In order to allege divorce on the ground of Insanity, there are two conditions that are to be proved prior to that, I.e., the respondent is of unsound mind and the respondent is suffering from steady mental disorder to such an extent that the petitioner finds it next to impossible to live with them.
Presumption of Death
A person is primarily assumed to be dead if he/ she has not been heard of being alive for the last seven years. The burden of proof lays on the petitioner that the respondent is not known or found for the last seven years under a matrimonial bond. For example, A and B are married. B being the wife of A goes missing for about 10 years and A have not heard from her since then. Here, A may file a divorce petition under Presumption of Death.
Renunciation is nothing but taking the path of Monks, in common language. If one of the spouses renounces or repudiates the world behind and chooses the path of god, the other spouse may file for divorce under Renunciation. It is to be noted that, a person who renounces, is declared to be civilly dead.
The Hindu Marriage Act offers a venereal or an obsolete disease like HIV/AIDS/ STDs, Hepatitis, Herpes and many more to be a ground for divorce.
Grounds for Divorce as per the Muslim Marriage Act
As per Section 2 of the Muslim Marriage Act, a woman married under the Muslim Law shall be authorized to obtain a decree for the dissolution of marriage when-
- The whereabouts of the other spouse is not known for seven years.
- Her husband has refrained from providing her maintenance for a period of more than two years.
- The husband has been imprisoned for seven years or more.
- The husband has failed to perform the marital obligations and duties for seven years.
- The husband was impotent at the time of marriage.
- The husband has been insane for a period of two years.
- The husband was suffering from a venereal disease.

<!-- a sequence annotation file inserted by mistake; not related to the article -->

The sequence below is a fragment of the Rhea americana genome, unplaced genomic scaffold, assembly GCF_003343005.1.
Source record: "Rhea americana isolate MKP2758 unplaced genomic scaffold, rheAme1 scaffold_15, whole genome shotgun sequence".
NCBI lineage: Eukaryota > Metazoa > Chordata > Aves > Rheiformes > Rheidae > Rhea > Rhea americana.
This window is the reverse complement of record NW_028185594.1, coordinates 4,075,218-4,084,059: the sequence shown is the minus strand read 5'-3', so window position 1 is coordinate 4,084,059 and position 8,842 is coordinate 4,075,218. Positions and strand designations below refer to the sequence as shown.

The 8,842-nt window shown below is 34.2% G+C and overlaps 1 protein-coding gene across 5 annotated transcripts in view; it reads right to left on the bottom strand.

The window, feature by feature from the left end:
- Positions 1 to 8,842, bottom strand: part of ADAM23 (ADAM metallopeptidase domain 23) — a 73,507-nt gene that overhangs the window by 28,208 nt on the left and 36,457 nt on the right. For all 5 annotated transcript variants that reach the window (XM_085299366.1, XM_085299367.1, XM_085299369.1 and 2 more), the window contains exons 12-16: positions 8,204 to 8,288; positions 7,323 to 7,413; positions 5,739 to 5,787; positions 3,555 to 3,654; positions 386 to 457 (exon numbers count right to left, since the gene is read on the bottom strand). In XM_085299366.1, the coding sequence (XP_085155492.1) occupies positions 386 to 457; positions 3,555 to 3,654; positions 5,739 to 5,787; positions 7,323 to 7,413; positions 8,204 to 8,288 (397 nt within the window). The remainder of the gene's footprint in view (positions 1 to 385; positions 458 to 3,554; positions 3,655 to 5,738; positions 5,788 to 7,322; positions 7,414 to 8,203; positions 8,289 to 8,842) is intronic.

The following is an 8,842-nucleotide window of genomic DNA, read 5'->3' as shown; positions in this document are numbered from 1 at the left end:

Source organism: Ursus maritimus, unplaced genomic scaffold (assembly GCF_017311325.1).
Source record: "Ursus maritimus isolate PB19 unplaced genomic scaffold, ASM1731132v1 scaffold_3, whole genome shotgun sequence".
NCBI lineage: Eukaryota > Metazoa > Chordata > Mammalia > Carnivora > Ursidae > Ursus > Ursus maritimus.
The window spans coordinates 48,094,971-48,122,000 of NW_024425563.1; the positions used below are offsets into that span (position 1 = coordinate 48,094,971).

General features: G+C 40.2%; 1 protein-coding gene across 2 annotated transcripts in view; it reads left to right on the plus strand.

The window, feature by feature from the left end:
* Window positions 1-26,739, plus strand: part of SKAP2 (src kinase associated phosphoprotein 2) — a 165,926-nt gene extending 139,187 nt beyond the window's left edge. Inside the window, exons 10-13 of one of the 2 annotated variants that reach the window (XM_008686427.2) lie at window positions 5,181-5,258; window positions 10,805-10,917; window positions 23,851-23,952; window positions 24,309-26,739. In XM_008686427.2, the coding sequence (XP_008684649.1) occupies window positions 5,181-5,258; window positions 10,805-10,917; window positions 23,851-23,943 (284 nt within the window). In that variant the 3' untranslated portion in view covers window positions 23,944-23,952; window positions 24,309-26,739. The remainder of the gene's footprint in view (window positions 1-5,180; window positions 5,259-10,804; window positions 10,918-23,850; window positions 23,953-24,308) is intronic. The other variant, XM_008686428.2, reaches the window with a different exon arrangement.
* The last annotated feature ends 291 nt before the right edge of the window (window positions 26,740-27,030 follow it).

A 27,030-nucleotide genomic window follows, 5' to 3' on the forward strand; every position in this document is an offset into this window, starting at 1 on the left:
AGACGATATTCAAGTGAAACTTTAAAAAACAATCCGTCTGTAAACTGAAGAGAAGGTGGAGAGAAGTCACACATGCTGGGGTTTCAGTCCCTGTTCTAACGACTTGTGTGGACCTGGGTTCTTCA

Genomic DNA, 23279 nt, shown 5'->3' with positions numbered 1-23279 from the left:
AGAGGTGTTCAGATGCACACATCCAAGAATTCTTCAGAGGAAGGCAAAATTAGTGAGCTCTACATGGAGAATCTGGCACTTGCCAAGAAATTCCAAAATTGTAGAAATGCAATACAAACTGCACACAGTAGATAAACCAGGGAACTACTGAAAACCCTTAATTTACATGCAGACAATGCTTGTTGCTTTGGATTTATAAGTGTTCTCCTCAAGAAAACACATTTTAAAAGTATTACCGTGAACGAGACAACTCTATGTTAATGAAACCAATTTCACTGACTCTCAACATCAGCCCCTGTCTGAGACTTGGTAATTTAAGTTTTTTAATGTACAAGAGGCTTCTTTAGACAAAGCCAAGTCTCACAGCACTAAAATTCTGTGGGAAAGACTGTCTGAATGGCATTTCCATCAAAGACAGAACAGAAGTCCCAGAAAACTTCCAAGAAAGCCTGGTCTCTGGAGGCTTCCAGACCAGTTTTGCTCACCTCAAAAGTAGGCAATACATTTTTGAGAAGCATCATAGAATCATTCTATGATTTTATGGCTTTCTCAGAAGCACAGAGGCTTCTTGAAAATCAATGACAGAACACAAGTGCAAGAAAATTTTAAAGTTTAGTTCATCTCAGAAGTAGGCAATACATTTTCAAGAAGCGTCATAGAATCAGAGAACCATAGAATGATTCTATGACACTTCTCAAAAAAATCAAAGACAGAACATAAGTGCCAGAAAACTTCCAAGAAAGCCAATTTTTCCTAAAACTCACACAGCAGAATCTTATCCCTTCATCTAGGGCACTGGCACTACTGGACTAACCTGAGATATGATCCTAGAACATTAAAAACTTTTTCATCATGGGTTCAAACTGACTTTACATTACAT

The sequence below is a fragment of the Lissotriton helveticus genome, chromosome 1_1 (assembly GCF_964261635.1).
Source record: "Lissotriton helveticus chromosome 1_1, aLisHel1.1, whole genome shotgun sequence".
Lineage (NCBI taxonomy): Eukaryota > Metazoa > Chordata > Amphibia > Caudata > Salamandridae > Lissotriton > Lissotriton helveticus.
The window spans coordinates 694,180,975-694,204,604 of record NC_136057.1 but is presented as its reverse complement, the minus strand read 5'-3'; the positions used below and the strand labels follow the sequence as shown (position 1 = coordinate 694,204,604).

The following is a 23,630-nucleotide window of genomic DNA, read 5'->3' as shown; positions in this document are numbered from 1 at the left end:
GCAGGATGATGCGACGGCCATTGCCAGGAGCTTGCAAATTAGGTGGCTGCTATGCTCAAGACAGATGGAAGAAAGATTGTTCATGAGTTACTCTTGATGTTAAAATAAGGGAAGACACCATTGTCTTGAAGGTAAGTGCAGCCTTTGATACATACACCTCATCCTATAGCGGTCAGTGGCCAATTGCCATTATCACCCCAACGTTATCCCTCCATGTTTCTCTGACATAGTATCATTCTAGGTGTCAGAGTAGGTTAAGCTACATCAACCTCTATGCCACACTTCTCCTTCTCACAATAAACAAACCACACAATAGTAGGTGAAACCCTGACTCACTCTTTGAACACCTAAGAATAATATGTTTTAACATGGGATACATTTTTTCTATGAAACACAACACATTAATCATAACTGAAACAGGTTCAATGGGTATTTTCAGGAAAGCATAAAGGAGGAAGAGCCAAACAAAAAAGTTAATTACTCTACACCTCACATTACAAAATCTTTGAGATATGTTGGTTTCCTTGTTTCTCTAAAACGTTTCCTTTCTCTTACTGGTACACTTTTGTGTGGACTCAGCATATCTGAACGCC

- The husband commits cruelty.
The Concept of Triple Talaq was contended to be constitutionally invalid under Article 14 read with Article 13 (1) in the case of Shayara Banu v. Union of India and Others. Otherwise, more or less, the grounds provided in the Muslim Marriage Act are similar to that of the Hindu Marriage Act.
Grounds for Divorce in Christianity
No matter how different the traditions, cultures and religions are, the personal laws are somewhere or the other connected to a certain extent. According to Section 10 of the Indian Divorce Act, a Christian may get a divorce in two ways-
A mutual divorce is a divorce where both the husband and a wife are living separately for the last two years and may file a divorce petition before the Court of Law.
A contested divorce may be filed for the grounds of adultery, an unsound mind for the last two years, conversion, cruelty, desertion for the last two years and presumption of death.
The concept of divorce might not be loved by either of the spouses but a need-of-the-hour thing to do. It has been incorporated to shield the rights of spouses and refrain from any violation suffered during the course of their marriage. The primary objective in a divorce case is to safeguard the union of marriage irrespective of under which personal law, the marriage comes under, hence a limitation period is provided with the hope of mending things up.